firstname.lastname@example.org, email@example.com, firstname.lastname@example.org, email@example.com, firstname.lastname@example.org, email@example.com, firstname.lastname@example.org, email@example.com, firstname.lastname@example.org, email@example.com
Sen. Thad Altman – @SenatorAltman
Sen. Charles S. Dean – @CharlieDeanSD5
Sen. Jeff Clemens – @ClemensFL
Sen. Denise Grimsley – @DeniseGrimsley
Sen. Jack Latvala – @JackLatvala
Sen. Wilton Simpson – @WiltonSimpson
Sen. Darren Soto – @SenDarrenSoto
Please also join us in thanking Senator Bullard for sponsoring this important bill once again. He can be reached at firstname.lastname@example.org, on his Facebook page https://www.facebook.com/groups/bullard4florida/ or on Twitter @DwightBullard
The last large populations of the leatherback turtle are at risk because their migratory routes in the Atlantic Ocean converge with the locations of industrial fisheries, a new study shows.
Sea Turtle Conservancy (STC) is one of ten organizations that worked together to publish the study which provides insight into the complex patterns of movement by leatherback turtles in the Atlantic and their overlap and accidental capture by industrial longline fisheries for pelagic (open ocean) species such as tuna and swordfish.
Between 1995 and 2010, a total of 106 leatherback females from populations throughout the Atlantic were equipped with satellite tags and tracked over extended periods of time. Satellite tracking data revealed that leatherbacks display complex patterns of movement in national coastal and international waters and use the waters of 46 of the 97 countries bordering the Atlantic. By overlaying the turtles’ tracks with information on fishing effort, researchers were able to identify nine areas where high risk of capture by fisheries exists, four in the North Atlantic and five in the South Atlantic. Sea Turtle Conservancy’s Technology and Research Specialist Dan Evans is a co-author on the report.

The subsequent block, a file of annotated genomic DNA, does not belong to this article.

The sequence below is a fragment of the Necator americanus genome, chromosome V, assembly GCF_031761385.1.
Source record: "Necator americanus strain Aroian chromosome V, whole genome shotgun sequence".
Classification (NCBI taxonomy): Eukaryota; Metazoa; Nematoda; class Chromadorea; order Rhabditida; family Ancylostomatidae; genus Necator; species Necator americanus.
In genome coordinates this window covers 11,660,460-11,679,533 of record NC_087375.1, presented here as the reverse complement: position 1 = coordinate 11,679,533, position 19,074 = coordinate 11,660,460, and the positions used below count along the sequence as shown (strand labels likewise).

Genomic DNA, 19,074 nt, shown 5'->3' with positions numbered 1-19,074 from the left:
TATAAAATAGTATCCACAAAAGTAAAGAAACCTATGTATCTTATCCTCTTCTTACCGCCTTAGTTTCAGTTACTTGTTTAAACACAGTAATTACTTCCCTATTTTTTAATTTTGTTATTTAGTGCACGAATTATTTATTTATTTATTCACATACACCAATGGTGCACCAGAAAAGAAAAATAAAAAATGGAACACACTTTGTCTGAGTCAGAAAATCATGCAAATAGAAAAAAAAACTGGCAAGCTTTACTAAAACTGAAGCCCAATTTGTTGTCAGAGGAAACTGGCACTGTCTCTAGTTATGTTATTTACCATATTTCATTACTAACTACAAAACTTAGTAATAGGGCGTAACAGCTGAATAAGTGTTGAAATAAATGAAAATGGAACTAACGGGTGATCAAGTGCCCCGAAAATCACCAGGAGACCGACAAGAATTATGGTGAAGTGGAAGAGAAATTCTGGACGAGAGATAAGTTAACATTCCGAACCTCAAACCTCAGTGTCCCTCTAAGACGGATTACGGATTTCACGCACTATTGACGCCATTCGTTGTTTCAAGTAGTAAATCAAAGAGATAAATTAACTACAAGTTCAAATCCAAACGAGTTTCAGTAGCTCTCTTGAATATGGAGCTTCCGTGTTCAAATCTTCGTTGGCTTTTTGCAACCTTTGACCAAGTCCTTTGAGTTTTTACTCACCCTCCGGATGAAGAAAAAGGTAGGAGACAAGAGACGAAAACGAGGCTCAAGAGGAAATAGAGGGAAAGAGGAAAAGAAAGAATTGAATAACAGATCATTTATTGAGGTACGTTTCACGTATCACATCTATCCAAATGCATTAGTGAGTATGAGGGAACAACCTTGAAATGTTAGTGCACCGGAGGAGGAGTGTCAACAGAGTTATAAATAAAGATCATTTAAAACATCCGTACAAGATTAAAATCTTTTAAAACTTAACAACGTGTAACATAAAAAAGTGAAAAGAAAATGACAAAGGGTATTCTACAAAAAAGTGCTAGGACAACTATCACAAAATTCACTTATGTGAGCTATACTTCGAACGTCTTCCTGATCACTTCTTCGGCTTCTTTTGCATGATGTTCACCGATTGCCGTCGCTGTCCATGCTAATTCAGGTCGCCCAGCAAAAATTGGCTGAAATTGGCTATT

Maps of the daily locations of the turtles revealed that Atlantic leatherbacks use both deep sea international waters (more than 200 nautical miles from land) and coastal national waters, either seasonally or year-round, in a complex pattern of habitat use.
About 16,600 female leatherbacks breed in the Atlantic each year, and while some populations are doing well, accidental capture in longline and other fisheries remains an important conservation threat because fishing effort is intense. More than 4 billion hooks – equivalent to 730,000 hooks per day – were set throughout the entire Atlantic Ocean by industrial fisheries between 1995 and 2010, the study shows.
“Fewer than 1,000 females nest in Florida each year, but the coastal waters of the eastern United States represent one of the nine high risk areas for leatherbacks in the Atlantic during April – June and October – December,” said Marydele Donnelly, Director of International Policy for STC. “The findings of this study have significant policy implications. Multinational collaboration will be needed to reduce leatherback capture through changes in fishing equipment, fishing methodology, and seasonal closures of some areas to fishing.”
The study results from the collaborative efforts of 10 data providers that have tracked leatherback turtles in the Atlantic Ocean since 1995 through the Trans-Atlantic Leatherback Conservation Initiative (TALCIN).
The article, ‘Pan-Atlantic analysis of the overlap of a highly migratory species, the leatherback turtle, with pelagic longline fisheries,’ is published in Proceedings of the Royal Society B.